Edward Gatheral from Mortgage Advice Bureau looks at the different types of mortgages available today.

Fixed Rate
The most common type of mortgage. A fixed rate mortgage has an interest rate and monthly repayment that will stay the same for a set period regardless of what happens to interest rates.
Deals are typically between two and five years, although it is possible to get a fixed term from seven years, up to ten years or more.
• Payments will not increase throughout the term of the fixed rate period.
• Ideal if you want to budget every month and know exactly what you are paying.
• Protection against interest rate increases.
• Difficult to get out of within the fixed term unless you pay a redemption figure which can be set at anything from 2% to 5% of the outstanding mortgage.
• If interest rates drop, you will not benefit.

Standard Variable Rate Mortgage (SVR)
A standard variable rate mortgage offers an interest rate set by the lender which is usually slightly higher than the Bank of England base rate. The base rate is the interest rate that will be charged once an initial deal period on a fixed or tracker rate mortgage comes to an end.
With an SVR mortgage you need to be aware that your mortgage payments could change each month, going up or down.
• If interest rates drop, your monthly payment should decrease.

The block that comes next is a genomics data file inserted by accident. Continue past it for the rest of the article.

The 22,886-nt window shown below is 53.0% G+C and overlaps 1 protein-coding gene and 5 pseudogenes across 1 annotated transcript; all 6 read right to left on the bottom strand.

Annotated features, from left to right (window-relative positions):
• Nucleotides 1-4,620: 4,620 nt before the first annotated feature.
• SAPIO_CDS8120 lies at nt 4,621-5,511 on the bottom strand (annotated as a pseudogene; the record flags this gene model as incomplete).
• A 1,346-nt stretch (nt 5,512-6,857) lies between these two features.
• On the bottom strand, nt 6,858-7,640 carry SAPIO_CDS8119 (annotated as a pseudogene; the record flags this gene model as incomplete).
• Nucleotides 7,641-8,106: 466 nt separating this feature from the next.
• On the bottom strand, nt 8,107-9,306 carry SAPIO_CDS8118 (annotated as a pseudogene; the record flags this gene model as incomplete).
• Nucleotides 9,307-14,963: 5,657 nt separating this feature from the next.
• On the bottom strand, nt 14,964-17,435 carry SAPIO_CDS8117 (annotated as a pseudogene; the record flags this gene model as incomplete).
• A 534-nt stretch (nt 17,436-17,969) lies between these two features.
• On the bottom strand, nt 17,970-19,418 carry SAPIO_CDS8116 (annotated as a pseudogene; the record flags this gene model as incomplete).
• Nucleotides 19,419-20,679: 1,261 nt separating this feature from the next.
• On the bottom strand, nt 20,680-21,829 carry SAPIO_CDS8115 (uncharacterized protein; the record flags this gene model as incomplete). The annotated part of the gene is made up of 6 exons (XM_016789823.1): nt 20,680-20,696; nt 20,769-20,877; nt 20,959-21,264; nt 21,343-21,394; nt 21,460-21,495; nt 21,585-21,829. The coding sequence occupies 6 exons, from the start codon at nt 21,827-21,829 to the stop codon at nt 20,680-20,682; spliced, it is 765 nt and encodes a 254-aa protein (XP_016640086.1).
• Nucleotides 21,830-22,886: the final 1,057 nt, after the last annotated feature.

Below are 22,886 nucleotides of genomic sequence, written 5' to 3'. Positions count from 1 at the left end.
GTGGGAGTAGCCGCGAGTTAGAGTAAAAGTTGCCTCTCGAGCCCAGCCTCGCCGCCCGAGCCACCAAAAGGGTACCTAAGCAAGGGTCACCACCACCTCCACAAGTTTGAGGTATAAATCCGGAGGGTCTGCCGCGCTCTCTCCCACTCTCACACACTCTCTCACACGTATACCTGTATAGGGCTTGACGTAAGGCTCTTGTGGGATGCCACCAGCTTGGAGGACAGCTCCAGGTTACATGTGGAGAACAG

• Easy to switch deals and you can leave at any time as there are normally not early repayment charges.
• This type of mortgage will not be suitable if you want to budget each month.
• The lender may not react quickly to a drop in interest rates.

Tracker Mortgage
A tracker mortgage is a type of variable rate mortgage which tracks the Bank of England base rate. With a tracker mortgage, the mortgage repayments could change every month.
• If the interest rate it is tracking drops, so will your mortgage payments as a result.
• Early repayment charges maybe applicable if you want to switch before the deal ends.
• If the rate it is tracking increases, so will your mortgage payments.

Discounted Variable Rate
A discounted variable rate mortgage is similar to a tracker mortgage except rather than being linked to the Bank of England’s base rate, it is linked to the lender’s standard variable rate. The SVR can change at the lender’s discretion and the monthly repayments will go up and down as a result.
• The rate starts off cheaper, which will keep monthly repayments lower.
• If the lender cuts their SVR, your payments will be less each month.
• Budgeting can be difficult as the lender is free to raise the SVR at any time and if Bank of England base rates rise, the discount rate will increase too.

If you would like to explore which type of mortgage will suit your personal circumstances contact us and we can put you in touch with an independent mortgage adviser for a free, no obligation chat.